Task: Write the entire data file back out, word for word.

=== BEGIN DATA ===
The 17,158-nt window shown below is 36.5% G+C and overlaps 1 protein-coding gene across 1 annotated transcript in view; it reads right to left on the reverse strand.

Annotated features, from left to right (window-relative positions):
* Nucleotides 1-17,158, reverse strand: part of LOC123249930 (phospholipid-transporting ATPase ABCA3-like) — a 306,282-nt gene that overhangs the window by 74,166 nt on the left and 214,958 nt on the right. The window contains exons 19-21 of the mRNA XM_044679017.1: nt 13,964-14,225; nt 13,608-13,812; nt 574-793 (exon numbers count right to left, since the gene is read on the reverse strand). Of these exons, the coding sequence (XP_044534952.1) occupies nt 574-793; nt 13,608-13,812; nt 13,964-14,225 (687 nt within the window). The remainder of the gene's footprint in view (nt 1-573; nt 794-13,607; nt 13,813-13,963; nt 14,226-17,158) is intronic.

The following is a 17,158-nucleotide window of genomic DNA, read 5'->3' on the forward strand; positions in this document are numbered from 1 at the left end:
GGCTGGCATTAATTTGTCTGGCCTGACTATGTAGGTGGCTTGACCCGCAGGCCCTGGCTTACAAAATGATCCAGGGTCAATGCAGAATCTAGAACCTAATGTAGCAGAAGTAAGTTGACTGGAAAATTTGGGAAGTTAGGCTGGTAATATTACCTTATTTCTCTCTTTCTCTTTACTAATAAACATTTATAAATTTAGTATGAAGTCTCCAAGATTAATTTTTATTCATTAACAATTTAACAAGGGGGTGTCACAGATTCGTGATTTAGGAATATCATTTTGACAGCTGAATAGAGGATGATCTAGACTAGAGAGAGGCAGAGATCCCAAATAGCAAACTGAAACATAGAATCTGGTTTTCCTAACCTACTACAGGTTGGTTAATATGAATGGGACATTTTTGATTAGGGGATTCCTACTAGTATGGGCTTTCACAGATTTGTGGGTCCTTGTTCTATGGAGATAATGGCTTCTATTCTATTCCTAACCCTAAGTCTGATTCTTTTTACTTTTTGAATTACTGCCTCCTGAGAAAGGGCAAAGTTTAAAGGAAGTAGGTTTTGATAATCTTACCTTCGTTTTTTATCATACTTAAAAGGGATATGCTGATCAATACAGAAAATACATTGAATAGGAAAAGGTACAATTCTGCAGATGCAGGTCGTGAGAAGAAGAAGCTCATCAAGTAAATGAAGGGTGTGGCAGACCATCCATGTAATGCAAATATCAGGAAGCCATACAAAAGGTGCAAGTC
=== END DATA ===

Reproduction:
The 17,158-nt window shown below is 36.5% G+C and overlaps 1 protein-coding gene across 1 annotated transcript in view; it reads right to left on the reverse strand.

Annotated features, from left to right (window-relative positions):
* Nucleotides 1-17,158, reverse strand: part of LOC123249930 (phospholipid-transporting ATPase ABCA3-like) — a 306,282-nt gene that overhangs the window by 74,166 nt on the left and 214,958 nt on the right. The window contains exons 19-21 of the mRNA XM_044679017.1: nt 13,964-14,225; nt 13,608-13,812; nt 574-793 (exon numbers count right to left, since the gene is read on the reverse strand). Of these exons, the coding sequence (XP_044534952.1) occupies nt 574-793; nt 13,608-13,812; nt 13,964-14,225 (687 nt within the window). The remainder of the gene's footprint in view (nt 1-573; nt 794-13,607; nt 13,813-13,963; nt 14,226-17,158) is intronic.

The following is a 17,158-nucleotide window of genomic DNA, read 5'->3' on the forward strand; positions in this document are numbered from 1 at the left end:
GGCTGGCATTAATTTGTCTGGCCTGACTATGTAGGTGGCTTGACCCGCAGGCCCTGGCTTACAAAATGATCCAGGGTCAATGCAGAATCTAGAACCTAATGTAGCAGAAGTAAGTTGACTGGAAAATTTGGGAAGTTAGGCTGGTAATATTACCTTATTTCTCTCTTTCTCTTTACTAATAAACATTTATAAATTTAGTATGAAGTCTCCAAGATTAATTTTTATTCATTAACAATTTAACAAGGGGGTGTCACAGATTCGTGATTTAGGAATATCATTTTGACAGCTGAATAGAGGATGATCTAGACTAGAGAGAGGCAGAGATCCCAAATAGCAAACTGAAACATAGAATCTGGTTTTCCTAACCTACTACAGGTTGGTTAATATGAATGGGACATTTTTGATTAGGGGATTCCTACTAGTATGGGCTTTCACAGATTTGTGGGTCCTTGTTCTATGGAGATAATGGCTTCTATTCTATTCCTAACCCTAAGTCTGATTCTTTTTACTTTTTGAATTACTGCCTCCTGAGAAAGGGCAAAGTTTAAAGGAAGTAGGTTTTGATAATCTTACCTTCGTTTTTTATCATACTTAAAAGGGATATGCTGATCAATACAGAAAATACATTGAATAGGAAAAGGTACAATTCTGCAGATGCAGGTCGTGAGAAGAAGAAGCTCATCAAGTAAATGAAGGGTGTGGCAGACCATCCATGTAATGCAAATATCAGGAAGCCATACAAAAGGTGCAAGTC